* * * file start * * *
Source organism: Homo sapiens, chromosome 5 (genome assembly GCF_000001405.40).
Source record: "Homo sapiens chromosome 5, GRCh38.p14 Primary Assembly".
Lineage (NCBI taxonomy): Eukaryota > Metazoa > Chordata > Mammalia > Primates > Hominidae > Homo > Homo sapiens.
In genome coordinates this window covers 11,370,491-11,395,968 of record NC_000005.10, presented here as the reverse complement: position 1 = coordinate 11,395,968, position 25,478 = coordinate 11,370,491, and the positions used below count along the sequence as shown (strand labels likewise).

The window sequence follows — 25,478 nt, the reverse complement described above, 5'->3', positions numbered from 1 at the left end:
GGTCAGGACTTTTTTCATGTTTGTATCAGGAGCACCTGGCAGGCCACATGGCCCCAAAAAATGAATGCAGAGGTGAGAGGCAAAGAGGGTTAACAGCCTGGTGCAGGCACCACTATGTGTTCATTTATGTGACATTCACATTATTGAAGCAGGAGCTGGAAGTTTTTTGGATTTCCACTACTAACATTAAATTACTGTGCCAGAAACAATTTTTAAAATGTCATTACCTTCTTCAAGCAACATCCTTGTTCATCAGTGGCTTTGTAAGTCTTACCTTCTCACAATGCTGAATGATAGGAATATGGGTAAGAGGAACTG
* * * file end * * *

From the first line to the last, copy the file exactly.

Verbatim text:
Source organism: Homo sapiens, chromosome 5 (genome assembly GCF_000001405.40).
Source record: "Homo sapiens chromosome 5, GRCh38.p14 Primary Assembly".
Lineage (NCBI taxonomy): Eukaryota > Metazoa > Chordata > Mammalia > Primates > Hominidae > Homo > Homo sapiens.
In genome coordinates this window covers 11,370,491-11,395,968 of record NC_000005.10, presented here as the reverse complement: position 1 = coordinate 11,395,968, position 25,478 = coordinate 11,370,491, and the positions used below count along the sequence as shown (strand labels likewise).

The window sequence follows — 25,478 nt, the reverse complement described above, 5'->3', positions numbered from 1 at the left end:
GGTCAGGACTTTTTTCATGTTTGTATCAGGAGCACCTGGCAGGCCACATGGCCCCAAAAAATGAATGCAGAGGTGAGAGGCAAAGAGGGTTAACAGCCTGGTGCAGGCACCACTATGTGTTCATTTATGTGACATTCACATTATTGAAGCAGGAGCTGGAAGTTTTTTGGATTTCCACTACTAACATTAAATTACTGTGCCAGAAACAATTTTTAAAATGTCATTACCTTCTTCAAGCAACATCCTTGTTCATCAGTGGCTTTGTAAGTCTTACCTTCTCACAATGCTGAATGATAGGAATATGGGTAAGAGGAACTG